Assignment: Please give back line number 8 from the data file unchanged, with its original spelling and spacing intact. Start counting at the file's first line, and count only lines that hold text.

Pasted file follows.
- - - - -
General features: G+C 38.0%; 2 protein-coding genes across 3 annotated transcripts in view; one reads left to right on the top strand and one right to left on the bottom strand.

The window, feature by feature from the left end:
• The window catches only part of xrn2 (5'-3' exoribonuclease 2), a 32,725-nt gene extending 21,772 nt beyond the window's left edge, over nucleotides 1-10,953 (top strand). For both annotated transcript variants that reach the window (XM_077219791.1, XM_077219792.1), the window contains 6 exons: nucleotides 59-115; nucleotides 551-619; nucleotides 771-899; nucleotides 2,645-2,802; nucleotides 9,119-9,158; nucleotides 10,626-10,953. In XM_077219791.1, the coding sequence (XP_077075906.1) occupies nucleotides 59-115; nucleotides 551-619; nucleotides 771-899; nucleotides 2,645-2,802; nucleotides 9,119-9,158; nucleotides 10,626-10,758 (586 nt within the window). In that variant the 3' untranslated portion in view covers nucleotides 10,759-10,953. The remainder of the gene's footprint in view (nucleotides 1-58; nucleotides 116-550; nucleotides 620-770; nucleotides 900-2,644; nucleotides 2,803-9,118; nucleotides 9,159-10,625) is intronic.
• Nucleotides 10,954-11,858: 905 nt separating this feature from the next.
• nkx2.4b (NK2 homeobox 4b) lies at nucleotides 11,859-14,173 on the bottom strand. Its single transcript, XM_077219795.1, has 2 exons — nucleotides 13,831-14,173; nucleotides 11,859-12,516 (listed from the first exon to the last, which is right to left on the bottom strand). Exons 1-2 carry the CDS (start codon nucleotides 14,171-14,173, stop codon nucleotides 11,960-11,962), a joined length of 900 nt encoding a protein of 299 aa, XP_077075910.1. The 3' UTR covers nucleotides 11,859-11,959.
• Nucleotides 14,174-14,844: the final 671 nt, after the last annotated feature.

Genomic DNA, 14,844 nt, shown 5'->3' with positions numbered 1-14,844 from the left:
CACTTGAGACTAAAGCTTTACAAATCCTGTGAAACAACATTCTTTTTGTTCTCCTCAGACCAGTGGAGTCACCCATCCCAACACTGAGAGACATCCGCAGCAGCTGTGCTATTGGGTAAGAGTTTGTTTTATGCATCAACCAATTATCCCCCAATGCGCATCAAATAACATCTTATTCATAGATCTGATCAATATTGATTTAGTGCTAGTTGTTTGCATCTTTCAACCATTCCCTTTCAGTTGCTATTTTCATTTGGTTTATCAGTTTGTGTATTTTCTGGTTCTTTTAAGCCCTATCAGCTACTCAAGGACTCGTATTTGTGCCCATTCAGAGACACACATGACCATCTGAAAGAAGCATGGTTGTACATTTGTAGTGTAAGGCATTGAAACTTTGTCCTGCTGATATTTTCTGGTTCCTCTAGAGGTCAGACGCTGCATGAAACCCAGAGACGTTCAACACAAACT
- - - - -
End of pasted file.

CACTTGAGACTAAAGCTTTACAAATCCTGTGAAACAACATTCTTTTTGTTCTCCTCAGACCAGTGGAGTCACCCATCCCAACACTGAGAGACATCCGCAGCAGCTGTGCTATTGGGTAAGAGTTTGTTTTATGCATCAACCAATTATCCCCCAATGCGCATCAAATAACATCTTATTCATAGATCTGATCAATATTGATTTAGTGCTAGTTGTTTGCATCTTTCAACCATTCCCTTTCAGTTGCTATTTTCATTTGGTTTATCAGTTTGTGTATTTTCTGGTTCTTTTAAGCCCTATCAGCTACTCAAGGACTCGTATTTGTGCCCATTCAGAGACACACATGACCATCTGAAAGAAGCATGGTTGTACATTTGTAGTGTAAGGCATTGAAACTTTGTCCTGCTGATATTTTCTGGTTCCTCTAGAGGTCAGACGCTGCATGAAACCCAGAGACGTTCAACACAAACT